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National Estuaries Week Celebrates Benefits of Estuarine Ecosystem - September 18, 2016

                This week marks the 28th annual National Estuaries Week, a time to celebrate estuaries and the many benefits they provide. So you may be wondering, what exactly is an estuary? Estuaries are partially enclosed bodies of water, where fresh water from rivers and streams mixes with salt water from the ocean. Estuaries, such as our Coastal Bays, form the transition between the land and the sea; creating a unique and diverse ecosystem.

                Estuaries are one of the most productive ecosystems in the world, along with coral reefs and tropical rain forests. They filter water brought in by the surrounding watershed, which is the area of land that drains into a particular body of water. This filtered water brings nutrients from the watershed, but also many of the pollutants. Estuaries and their surrounding wetlands filter out pollutants such herbicides, pesticides, heavy metals, and excess nutrients and sediments. Due to this action, estuaries are one of the most fertile ecosystems, but also have the potential be the most polluted.

                Thousands of species of wildlife are dependent on estuaries for their survival. Many commercially important species of fish, such as herring, menhaden, sea bass, and striped bass, spend a portion of their life cycle in estuaries. Coastal waters and estuaries provide necessary habitat for about 75% of the United States’ commercial and almost 85% of the recreational fish catch. Estuaries function as important spawning ground for these species and provide protection for juvenile fishes. Migratory waterfowl utilize estuaries as areas to rest and feed on their seasonal journeys. Crustaceans and shellfish, such as the infamous blue crab and Eastern oyster, also make estuaries their home, residing in underwater grasses.

                Wetlands and estuaries also act as a “buffer zone”. They absorb flood waters and protect against storm surges by acting as sponges and absorbing excess water. Wetlands and estuarine plants stabilize shorelines, which minimize erosion caused by waves, wind, and ice. Additionally, these wetlands sequester or store large amounts of carbon in their soils. Carbon sequestration is beneficial as it helps mitigate the effects of climate change.

                While estuaries provide many ecological benefits, they provide economic benefits as well. Approximately half of the United States’ population lives in coastal communities. These communities only account for 17% of the United States land area, meaning these are densely populated regions.  While half of the population lives in these communities, an additional 20% of the population visits them annually. Coastal counties provide almost 70 million jobs, and estuaries contribute nearly $1 trillion annually to the economy.

                Despite all of the benefits that estuaries provide, there are many threats to their survival. In the past 200 years, we have lost more than half of the nation’s original coastal wetlands. While some of this is due to natural erosion, a large portion of this land loss is due to development. Decades ago, it was common for, estuarine wetlands to be drained and filled in to create more land for agriculture and land development along much of our coastline.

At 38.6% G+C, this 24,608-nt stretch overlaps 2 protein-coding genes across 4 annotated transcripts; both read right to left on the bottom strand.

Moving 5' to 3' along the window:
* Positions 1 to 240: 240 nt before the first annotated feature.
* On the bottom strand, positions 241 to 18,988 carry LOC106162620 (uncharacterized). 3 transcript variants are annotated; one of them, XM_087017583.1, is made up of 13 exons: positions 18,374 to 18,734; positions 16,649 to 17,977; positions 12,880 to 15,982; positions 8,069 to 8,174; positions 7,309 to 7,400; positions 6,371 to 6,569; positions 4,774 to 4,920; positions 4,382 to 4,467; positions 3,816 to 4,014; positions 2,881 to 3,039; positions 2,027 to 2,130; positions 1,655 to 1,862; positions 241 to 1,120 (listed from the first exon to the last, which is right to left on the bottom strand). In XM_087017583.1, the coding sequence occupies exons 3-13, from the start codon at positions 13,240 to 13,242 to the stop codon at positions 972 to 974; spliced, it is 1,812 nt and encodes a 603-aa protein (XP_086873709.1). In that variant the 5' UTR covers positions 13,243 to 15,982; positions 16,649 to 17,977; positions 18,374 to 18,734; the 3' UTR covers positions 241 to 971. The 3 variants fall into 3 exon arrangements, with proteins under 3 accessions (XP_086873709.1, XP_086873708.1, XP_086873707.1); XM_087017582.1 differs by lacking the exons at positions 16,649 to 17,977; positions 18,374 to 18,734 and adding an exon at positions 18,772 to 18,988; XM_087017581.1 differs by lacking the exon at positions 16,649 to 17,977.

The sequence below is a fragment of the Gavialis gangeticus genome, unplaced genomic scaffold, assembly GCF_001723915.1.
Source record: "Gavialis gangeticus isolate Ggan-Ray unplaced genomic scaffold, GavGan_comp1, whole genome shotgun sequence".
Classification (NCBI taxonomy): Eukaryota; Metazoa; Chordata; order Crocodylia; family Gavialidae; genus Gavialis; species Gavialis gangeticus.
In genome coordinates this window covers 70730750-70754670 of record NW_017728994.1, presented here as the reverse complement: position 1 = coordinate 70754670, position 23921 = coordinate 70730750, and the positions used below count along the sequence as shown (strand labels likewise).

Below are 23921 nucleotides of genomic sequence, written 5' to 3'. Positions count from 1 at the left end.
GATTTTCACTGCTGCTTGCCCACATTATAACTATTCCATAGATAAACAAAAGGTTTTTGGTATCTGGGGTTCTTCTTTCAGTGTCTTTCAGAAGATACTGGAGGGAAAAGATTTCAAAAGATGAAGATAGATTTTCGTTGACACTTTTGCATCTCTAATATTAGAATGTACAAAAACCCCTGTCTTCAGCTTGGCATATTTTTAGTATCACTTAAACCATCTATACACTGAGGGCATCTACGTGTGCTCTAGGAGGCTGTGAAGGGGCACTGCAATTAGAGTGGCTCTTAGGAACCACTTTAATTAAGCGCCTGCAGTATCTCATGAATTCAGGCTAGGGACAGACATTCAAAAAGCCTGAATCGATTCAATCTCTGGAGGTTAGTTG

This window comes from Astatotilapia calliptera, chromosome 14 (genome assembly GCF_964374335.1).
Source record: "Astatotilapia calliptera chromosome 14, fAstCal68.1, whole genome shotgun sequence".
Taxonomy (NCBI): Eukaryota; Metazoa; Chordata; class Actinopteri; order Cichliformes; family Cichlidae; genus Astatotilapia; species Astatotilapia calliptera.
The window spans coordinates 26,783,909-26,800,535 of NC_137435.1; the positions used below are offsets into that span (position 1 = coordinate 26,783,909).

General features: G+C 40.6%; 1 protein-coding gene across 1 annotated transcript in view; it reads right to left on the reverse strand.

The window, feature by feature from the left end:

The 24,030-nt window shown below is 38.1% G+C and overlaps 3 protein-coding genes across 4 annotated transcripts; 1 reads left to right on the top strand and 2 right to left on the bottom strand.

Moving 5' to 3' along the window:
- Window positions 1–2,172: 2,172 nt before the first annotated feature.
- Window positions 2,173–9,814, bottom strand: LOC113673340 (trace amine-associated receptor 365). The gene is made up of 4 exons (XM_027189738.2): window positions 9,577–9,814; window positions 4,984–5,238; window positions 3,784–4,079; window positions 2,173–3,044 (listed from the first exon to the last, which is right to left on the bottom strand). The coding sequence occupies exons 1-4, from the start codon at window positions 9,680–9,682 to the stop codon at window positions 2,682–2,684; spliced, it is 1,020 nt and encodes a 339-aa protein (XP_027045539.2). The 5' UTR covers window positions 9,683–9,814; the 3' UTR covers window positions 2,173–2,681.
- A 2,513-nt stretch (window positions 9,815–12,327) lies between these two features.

Since wetlands and estuaries act as a filter to pollution and excess nutrients, these contaminants can often build up and cause what is known as eutrophication. Eutrophication is caused by excess nutrients and may contribute to excessive growth of algae, depleting the water of oxygen when algae die. This lack of oxygen, known as anoxia, is problematic for wildlife in the estuaries and can result in significant mortality among fish populations. Pollution is a critical issue in our estuaries and waterways throughout the United States. In a recent Environmental Protection Agency (EPA) report, it was stated that nearly 40% of our lakes, rivers, and estuaries are too polluted for safe fishing and swimming.

                To help combat these issues and to preserve our estuaries, Congress established the National Estuary Program (NEP) in 1987, under the Federal Clean Water Act. There are 28 designated National Estuary Programs along our nation’s coasts and Puerto Rico. According to the EPA, NEPs were established “to restore the water quality and ecological integrity of estuaries of national significance.” Each estuary program works within its community to develop a Comprehensive Conservation Management Plan (CCMP) designed to protect water quality, habitat and living resources within its watershed. As a NEP, Maryland Coastal Bays Program aims to protect and enhance the coastal bays watershed, including Ocean City, Ocean Pines, Berlin, and Assateague Island.

                So this week, let’s celebrate our estuaries and all of the benefits they provide. To view our own management plan, or to learn more about the Maryland Coastal Bays Program in general, please visit www.mdcoastalbays.org for information about estuaries, what they do, volunteer events, and most importantly – what you can do to help.

 

Phillips is the Program Manager for the Maryland Coastal Bays Program.



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